Multi-stakeholder effort will pilot a unique, distributed, electronic research network to help patients and their doctors determine which treatments work best for specific diseases and conditions
WASHINGTON, Aug. 11 /PRNewswire-USNewswire/ -- The Joseph H. Kanter Family Foundation and the eHealth Initiative Foundation (eHI) announced the launch of the Partnership for Connecting for Research on Outcomes and Effectiveness, a national effort that will create a model for using electronic health information from multiple data sources - including electronic health records - while protecting patient privacy, to offer unbiased, evidence-based guidance on what treatments work best - vital information that can improve quality and safety and drive down costs in the health care system.
Developing a nationwide public-private partnership to use electronic data for outcomes research on what works in health care has been a long-time goal for Joseph H. Kanter, chairman of the Joseph H. Kanter Family Foundation. "This Partnership represents the culmination of what was started when former Senate Majority Leaders Bill Frist (R-TN) and George Mitchell (D-ME) joined me at the Newsmaker Breakfast at the National Press Club in a bipartisan call for a system that will help patients and their doctors understand how to better treat disease," said Kanter, who is also serving as chairman of the Partnership. "Through this Partnership, we will accelerate research efforts by creating the first major pilot of a distributed research network using personal electronic health records to improve the quality and cost-effectiveness of health care for all Americans."
The need for independent outcomes and comparative effectiveness research has been trumpeted by many public and private sector leaders, including our presidential candidates, members of Congress, the Congressional Budget Office, the Institute of Medicine, the Medicare Payment Advisory Commission, the Agency for Healthcare Research and Quality, and leaders from across every sector of health care. Just this month, U.S. Senate Finance Committee Chairman Max Baucus (D-MT) and Senate Budget Committee Chairman Kent Conrad (D-ND) introduced a bill to create a private Health Care Comparative Effectiveness Institute that would be governed by a public-private sector Board.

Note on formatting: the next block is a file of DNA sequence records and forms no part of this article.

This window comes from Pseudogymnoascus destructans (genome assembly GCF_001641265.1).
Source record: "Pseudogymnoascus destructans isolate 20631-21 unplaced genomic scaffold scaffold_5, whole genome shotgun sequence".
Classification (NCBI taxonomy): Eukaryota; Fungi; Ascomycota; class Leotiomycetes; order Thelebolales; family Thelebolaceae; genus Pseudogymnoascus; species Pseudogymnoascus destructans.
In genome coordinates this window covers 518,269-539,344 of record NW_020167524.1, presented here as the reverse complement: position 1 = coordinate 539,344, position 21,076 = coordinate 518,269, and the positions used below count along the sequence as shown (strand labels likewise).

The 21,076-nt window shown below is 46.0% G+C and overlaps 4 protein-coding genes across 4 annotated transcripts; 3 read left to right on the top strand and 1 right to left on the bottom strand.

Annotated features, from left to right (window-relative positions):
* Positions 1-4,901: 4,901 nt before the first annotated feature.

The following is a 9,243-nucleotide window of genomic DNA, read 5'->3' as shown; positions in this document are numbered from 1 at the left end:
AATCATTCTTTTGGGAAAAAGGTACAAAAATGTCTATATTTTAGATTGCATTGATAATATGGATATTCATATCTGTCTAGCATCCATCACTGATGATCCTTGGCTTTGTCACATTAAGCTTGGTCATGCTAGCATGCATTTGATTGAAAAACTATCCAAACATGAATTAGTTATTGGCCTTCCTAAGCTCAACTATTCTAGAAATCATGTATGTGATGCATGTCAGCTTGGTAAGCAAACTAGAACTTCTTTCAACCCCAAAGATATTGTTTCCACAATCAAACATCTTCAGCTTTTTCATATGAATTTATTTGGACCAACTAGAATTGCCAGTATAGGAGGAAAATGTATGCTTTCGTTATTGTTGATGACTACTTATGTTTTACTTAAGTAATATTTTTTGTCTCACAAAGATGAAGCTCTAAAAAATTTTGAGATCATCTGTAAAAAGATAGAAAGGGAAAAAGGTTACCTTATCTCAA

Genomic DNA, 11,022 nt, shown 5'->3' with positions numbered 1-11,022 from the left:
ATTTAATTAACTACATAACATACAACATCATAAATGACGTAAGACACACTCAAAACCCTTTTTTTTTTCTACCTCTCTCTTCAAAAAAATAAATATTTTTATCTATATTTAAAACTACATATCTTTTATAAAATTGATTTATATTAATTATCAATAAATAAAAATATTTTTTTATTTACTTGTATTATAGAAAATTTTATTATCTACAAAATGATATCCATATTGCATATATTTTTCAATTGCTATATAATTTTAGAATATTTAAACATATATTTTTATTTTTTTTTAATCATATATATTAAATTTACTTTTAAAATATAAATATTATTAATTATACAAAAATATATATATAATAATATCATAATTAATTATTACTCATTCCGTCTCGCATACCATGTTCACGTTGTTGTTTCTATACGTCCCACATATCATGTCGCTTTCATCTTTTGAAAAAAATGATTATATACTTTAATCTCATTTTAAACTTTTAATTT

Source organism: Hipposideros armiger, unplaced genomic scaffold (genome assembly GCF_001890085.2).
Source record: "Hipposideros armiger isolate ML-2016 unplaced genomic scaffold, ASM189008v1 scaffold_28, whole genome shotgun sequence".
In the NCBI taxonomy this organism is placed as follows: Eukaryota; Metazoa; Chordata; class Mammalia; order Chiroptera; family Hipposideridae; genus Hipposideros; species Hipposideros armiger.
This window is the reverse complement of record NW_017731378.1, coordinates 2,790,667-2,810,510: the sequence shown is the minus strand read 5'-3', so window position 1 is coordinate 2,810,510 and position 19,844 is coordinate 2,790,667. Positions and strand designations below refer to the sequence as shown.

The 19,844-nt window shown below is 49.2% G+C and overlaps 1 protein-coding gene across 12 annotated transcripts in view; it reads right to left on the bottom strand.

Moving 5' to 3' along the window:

Although the ongoing policy discussions and the introduction of new legislation are both important steps forward, an important ingredient critical to the success of developing better evidence - a distributed, electronic network to develop better empirical evidence - has garnered little attention to date. The Partnership will work with experts and health care stakeholders to explore the organizational, technical, and policy aspects of using a distributed research network that leverages electronic health records to support the independent assessment of the clinical effectiveness of various treatments. This process will also provide more concrete guidance on the different kinds of evidence needed to identify "what works best" in health care: understanding how diseases progress for particular types of patients, identifying safety problems, comparing the benefits and risks of treatment alternatives, and comparing different medical practices that may affect quality and cost--and the reforms that can affect these practices. The Partnership looks forward to working with members of Congress and other policymakers to develop a common path forward that will improve health care for all Americans.
The Joseph H. Kanter Family Foundation has engaged Mark B. McClellan, MD, Ph.D., director of the Brookings Institution Engelberg Center for Health Care Reform, former administrator of the Centers for Medicare and Medicaid Services and former commissioner of the Food and Drug Administration, to serve as an advisor to the effort. "This new partnership is a critical step for moving from the promise to the reality of better evidence that can improve health care," said McClellan. "This Partnership is a practically-grounded strategy to determine how to leverage electronic health information--such as electronic health records--to help answer key questions about how health policy reforms can promote more effective, personalized care."